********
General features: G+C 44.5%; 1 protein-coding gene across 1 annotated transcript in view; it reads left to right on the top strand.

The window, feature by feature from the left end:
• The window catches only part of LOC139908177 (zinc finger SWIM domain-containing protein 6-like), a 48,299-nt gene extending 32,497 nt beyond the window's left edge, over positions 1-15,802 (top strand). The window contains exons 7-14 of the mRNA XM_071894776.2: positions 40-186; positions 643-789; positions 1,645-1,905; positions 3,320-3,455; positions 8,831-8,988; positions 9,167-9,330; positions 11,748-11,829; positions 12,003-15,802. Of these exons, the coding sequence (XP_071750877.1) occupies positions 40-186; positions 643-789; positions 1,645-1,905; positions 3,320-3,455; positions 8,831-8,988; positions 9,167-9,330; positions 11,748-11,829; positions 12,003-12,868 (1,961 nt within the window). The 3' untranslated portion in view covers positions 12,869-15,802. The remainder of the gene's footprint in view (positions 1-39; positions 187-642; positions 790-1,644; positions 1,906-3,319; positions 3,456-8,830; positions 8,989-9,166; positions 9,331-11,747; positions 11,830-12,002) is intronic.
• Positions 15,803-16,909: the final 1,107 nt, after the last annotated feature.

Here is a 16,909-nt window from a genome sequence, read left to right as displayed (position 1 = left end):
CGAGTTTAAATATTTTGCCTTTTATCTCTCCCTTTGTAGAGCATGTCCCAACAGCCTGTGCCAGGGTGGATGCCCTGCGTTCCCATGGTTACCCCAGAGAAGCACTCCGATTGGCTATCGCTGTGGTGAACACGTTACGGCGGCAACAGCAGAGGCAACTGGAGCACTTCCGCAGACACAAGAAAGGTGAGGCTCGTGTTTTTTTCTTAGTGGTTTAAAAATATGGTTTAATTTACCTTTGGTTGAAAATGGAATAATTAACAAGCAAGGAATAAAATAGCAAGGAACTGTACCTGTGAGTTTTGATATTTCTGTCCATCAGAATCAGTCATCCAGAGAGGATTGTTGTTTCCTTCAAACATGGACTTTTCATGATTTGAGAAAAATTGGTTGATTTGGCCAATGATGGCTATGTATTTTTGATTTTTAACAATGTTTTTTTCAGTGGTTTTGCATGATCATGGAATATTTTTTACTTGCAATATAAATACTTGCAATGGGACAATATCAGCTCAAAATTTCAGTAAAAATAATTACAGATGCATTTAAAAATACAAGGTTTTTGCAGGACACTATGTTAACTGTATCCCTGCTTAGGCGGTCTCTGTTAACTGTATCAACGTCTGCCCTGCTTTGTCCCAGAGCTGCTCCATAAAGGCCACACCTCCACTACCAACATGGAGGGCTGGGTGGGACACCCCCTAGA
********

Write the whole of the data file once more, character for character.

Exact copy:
General features: G+C 44.5%; 1 protein-coding gene across 1 annotated transcript in view; it reads left to right on the top strand.

The window, feature by feature from the left end:
• The window catches only part of LOC139908177 (zinc finger SWIM domain-containing protein 6-like), a 48,299-nt gene extending 32,497 nt beyond the window's left edge, over positions 1-15,802 (top strand). The window contains exons 7-14 of the mRNA XM_071894776.2: positions 40-186; positions 643-789; positions 1,645-1,905; positions 3,320-3,455; positions 8,831-8,988; positions 9,167-9,330; positions 11,748-11,829; positions 12,003-15,802. Of these exons, the coding sequence (XP_071750877.1) occupies positions 40-186; positions 643-789; positions 1,645-1,905; positions 3,320-3,455; positions 8,831-8,988; positions 9,167-9,330; positions 11,748-11,829; positions 12,003-12,868 (1,961 nt within the window). The 3' untranslated portion in view covers positions 12,869-15,802. The remainder of the gene's footprint in view (positions 1-39; positions 187-642; positions 790-1,644; positions 1,906-3,319; positions 3,456-8,830; positions 8,989-9,166; positions 9,331-11,747; positions 11,830-12,002) is intronic.
• Positions 15,803-16,909: the final 1,107 nt, after the last annotated feature.

Here is a 16,909-nt window from a genome sequence, read left to right as displayed (position 1 = left end):
CGAGTTTAAATATTTTGCCTTTTATCTCTCCCTTTGTAGAGCATGTCCCAACAGCCTGTGCCAGGGTGGATGCCCTGCGTTCCCATGGTTACCCCAGAGAAGCACTCCGATTGGCTATCGCTGTGGTGAACACGTTACGGCGGCAACAGCAGAGGCAACTGGAGCACTTCCGCAGACACAAGAAAGGTGAGGCTCGTGTTTTTTTCTTAGTGGTTTAAAAATATGGTTTAATTTACCTTTGGTTGAAAATGGAATAATTAACAAGCAAGGAATAAAATAGCAAGGAACTGTACCTGTGAGTTTTGATATTTCTGTCCATCAGAATCAGTCATCCAGAGAGGATTGTTGTTTCCTTCAAACATGGACTTTTCATGATTTGAGAAAAATTGGTTGATTTGGCCAATGATGGCTATGTATTTTTGATTTTTAACAATGTTTTTTTCAGTGGTTTTGCATGATCATGGAATATTTTTTACTTGCAATATAAATACTTGCAATGGGACAATATCAGCTCAAAATTTCAGTAAAAATAATTACAGATGCATTTAAAAATACAAGGTTTTTGCAGGACACTATGTTAACTGTATCCCTGCTTAGGCGGTCTCTGTTAACTGTATCAACGTCTGCCCTGCTTTGTCCCAGAGCTGCTCCATAAAGGCCACACCTCCACTACCAACATGGAGGGCTGGGTGGGACACCCCCTAGA